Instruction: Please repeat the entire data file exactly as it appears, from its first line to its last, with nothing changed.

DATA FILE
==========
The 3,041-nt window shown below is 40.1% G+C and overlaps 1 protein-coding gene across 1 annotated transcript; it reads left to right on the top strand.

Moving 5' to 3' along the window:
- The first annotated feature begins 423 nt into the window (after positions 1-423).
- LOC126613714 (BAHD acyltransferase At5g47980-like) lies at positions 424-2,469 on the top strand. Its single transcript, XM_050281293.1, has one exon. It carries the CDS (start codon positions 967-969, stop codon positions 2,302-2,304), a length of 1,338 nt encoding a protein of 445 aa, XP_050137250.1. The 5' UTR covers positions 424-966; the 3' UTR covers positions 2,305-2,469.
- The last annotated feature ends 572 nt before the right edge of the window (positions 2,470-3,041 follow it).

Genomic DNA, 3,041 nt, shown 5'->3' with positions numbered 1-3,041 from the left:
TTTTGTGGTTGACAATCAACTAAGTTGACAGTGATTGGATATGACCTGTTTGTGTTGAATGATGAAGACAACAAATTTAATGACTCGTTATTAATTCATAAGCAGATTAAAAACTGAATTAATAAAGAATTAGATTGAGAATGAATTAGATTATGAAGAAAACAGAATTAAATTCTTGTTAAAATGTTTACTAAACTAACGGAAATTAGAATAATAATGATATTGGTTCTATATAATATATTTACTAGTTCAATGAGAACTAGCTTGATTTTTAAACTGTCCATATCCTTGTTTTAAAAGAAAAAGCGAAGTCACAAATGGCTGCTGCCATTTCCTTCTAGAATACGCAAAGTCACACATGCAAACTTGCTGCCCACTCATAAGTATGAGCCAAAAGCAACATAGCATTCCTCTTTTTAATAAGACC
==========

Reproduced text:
The 3,041-nt window shown below is 40.1% G+C and overlaps 1 protein-coding gene across 1 annotated transcript; it reads left to right on the top strand.

Moving 5' to 3' along the window:
- The first annotated feature begins 423 nt into the window (after positions 1-423).
- LOC126613714 (BAHD acyltransferase At5g47980-like) lies at positions 424-2,469 on the top strand. Its single transcript, XM_050281293.1, has one exon. It carries the CDS (start codon positions 967-969, stop codon positions 2,302-2,304), a length of 1,338 nt encoding a protein of 445 aa, XP_050137250.1. The 5' UTR covers positions 424-966; the 3' UTR covers positions 2,305-2,469.
- The last annotated feature ends 572 nt before the right edge of the window (positions 2,470-3,041 follow it).

Genomic DNA, 3,041 nt, shown 5'->3' with positions numbered 1-3,041 from the left:
TTTTGTGGTTGACAATCAACTAAGTTGACAGTGATTGGATATGACCTGTTTGTGTTGAATGATGAAGACAACAAATTTAATGACTCGTTATTAATTCATAAGCAGATTAAAAACTGAATTAATAAAGAATTAGATTGAGAATGAATTAGATTATGAAGAAAACAGAATTAAATTCTTGTTAAAATGTTTACTAAACTAACGGAAATTAGAATAATAATGATATTGGTTCTATATAATATATTTACTAGTTCAATGAGAACTAGCTTGATTTTTAAACTGTCCATATCCTTGTTTTAAAAGAAAAAGCGAAGTCACAAATGGCTGCTGCCATTTCCTTCTAGAATACGCAAAGTCACACATGCAAACTTGCTGCCCACTCATAAGTATGAGCCAAAAGCAACATAGCATTCCTCTTTTTAATAAGACC